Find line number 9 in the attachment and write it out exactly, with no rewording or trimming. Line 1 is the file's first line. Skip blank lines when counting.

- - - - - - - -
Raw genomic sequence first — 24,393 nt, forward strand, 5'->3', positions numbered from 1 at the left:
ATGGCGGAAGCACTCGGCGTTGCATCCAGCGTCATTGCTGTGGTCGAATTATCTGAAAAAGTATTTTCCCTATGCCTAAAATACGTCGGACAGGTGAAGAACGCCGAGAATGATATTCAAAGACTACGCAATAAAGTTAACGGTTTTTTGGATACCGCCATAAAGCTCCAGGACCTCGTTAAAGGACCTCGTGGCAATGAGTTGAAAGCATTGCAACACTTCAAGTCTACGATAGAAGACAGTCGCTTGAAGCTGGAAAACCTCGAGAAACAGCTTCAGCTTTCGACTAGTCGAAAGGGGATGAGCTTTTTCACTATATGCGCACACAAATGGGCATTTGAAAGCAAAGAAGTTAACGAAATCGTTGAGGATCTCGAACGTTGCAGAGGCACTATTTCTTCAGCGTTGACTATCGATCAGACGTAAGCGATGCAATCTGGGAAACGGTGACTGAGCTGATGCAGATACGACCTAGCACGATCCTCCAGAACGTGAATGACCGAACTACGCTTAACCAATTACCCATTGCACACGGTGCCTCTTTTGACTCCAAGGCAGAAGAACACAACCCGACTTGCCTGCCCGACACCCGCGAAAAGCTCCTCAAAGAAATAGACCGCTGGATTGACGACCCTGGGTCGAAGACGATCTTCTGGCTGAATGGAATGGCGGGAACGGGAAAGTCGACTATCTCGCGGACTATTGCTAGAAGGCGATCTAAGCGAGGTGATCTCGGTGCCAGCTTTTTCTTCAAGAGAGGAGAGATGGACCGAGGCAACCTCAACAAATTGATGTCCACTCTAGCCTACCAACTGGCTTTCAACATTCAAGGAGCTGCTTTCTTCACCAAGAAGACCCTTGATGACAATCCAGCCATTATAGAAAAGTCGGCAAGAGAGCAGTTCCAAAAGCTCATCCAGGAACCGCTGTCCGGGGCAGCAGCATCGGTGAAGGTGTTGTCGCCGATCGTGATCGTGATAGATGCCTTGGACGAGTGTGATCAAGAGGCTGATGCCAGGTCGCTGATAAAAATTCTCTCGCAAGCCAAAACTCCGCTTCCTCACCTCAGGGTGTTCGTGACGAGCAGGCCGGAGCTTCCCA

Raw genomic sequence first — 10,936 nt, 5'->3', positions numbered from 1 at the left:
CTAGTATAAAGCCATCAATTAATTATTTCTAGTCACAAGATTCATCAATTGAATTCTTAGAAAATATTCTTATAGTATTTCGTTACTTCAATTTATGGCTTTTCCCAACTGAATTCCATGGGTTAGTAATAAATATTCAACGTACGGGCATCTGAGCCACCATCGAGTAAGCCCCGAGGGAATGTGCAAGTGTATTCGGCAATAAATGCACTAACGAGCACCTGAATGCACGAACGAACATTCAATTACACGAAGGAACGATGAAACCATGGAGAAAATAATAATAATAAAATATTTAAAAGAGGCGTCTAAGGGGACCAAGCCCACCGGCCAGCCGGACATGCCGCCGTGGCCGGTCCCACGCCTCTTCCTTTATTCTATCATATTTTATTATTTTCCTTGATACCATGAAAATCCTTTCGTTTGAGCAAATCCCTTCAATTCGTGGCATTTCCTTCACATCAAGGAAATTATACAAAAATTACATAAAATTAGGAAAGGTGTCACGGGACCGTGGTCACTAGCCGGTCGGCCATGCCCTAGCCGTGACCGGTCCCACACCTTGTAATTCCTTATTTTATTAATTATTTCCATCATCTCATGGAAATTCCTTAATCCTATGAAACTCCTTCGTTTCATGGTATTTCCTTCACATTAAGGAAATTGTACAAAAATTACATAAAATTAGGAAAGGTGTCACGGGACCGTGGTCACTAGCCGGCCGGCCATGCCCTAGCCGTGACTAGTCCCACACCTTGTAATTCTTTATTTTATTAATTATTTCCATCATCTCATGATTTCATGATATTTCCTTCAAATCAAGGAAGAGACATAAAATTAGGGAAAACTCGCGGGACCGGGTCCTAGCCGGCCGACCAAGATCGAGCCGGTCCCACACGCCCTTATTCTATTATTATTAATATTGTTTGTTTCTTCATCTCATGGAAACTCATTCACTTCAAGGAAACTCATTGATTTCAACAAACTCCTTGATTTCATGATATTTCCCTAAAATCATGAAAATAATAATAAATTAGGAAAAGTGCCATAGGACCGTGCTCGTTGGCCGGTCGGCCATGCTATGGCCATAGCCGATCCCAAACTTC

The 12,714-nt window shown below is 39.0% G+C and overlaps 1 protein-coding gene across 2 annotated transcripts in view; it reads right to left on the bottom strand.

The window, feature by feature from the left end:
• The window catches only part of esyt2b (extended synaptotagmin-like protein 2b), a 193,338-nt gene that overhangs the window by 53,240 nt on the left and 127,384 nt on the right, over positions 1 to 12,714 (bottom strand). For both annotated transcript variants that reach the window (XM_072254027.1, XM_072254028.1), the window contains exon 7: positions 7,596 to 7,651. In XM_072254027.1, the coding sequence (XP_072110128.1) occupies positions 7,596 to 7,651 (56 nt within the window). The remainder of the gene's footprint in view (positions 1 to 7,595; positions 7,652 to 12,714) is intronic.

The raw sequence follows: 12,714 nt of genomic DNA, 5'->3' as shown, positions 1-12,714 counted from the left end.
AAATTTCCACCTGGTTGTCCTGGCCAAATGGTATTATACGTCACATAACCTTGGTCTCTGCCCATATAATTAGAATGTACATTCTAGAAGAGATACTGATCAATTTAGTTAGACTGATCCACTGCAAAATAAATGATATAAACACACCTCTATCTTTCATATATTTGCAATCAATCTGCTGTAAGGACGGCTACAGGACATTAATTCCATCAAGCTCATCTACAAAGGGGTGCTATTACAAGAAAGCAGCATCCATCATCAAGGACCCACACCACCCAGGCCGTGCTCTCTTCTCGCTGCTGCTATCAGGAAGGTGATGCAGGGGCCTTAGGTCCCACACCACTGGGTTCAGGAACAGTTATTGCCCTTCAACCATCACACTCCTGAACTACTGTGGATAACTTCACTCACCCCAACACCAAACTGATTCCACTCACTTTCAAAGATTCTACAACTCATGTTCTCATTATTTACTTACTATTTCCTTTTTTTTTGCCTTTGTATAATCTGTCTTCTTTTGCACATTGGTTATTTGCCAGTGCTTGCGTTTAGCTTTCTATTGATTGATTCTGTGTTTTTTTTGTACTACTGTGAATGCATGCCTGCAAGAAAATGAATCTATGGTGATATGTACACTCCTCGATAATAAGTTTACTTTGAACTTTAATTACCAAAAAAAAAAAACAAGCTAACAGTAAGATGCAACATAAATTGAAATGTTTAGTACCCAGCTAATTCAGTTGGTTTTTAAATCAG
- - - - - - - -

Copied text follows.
AAATTTCCACCTGGTTGTCCTGGCCAAATGGTATTATACGTCACATAACCTTGGTCTCTGCCCATATAATTAGAATGTACATTCTAGAAGAGATACTGATCAATTTAGTTAGACTGATCCACTGCAAAATAAATGATATAAACACACCTCTATCTTTCATATATTTGCAATCAATCTGCTGTAAGGACGGCTACAGGACATTAATTCCATCAAGCTCATCTACAAAGGGGTGCTATTACAAGAAAGCAGCATCCATCATCAAGGACCCACACCACCCAGGCCGTGCTCTCTTCTCGCTGCTGCTATCAGGAAGGTGATGCAGGGGCCTTAGGTCCCACACCACTGGGTTCAGGAACAGTTATTGCCCTTCAACCATCACACTCCTGAACTACTGTGGATAACTTCACTCACCCCAACACCAAACTGATTCCACTCACTTTCAAAGATTCTACAACTCATGTTCTCATTATTTACTTACTATTTCCTTTTTTTTTGCCTTTGTATAATCTGTCTTCTTTTGCACATTGGTTATTTGCCAGTGCTTGCGTTTAGCTTTCTATTGATTGATTCTGTGTTTTTTTTGTACTACTGTGAATGCATGCCTGCAAGAAAATGAATCTATGGTGATATGTACACTCCTCGATAATAAGTTTACTTTGAACTTTAATTACCAAAAAAAAAAAACAAGCTAACAGTAAGATGCAACATAAATTGAAATGTTTAGTACCCAGCTAATTCAGTTGGTTTTTAAATCAG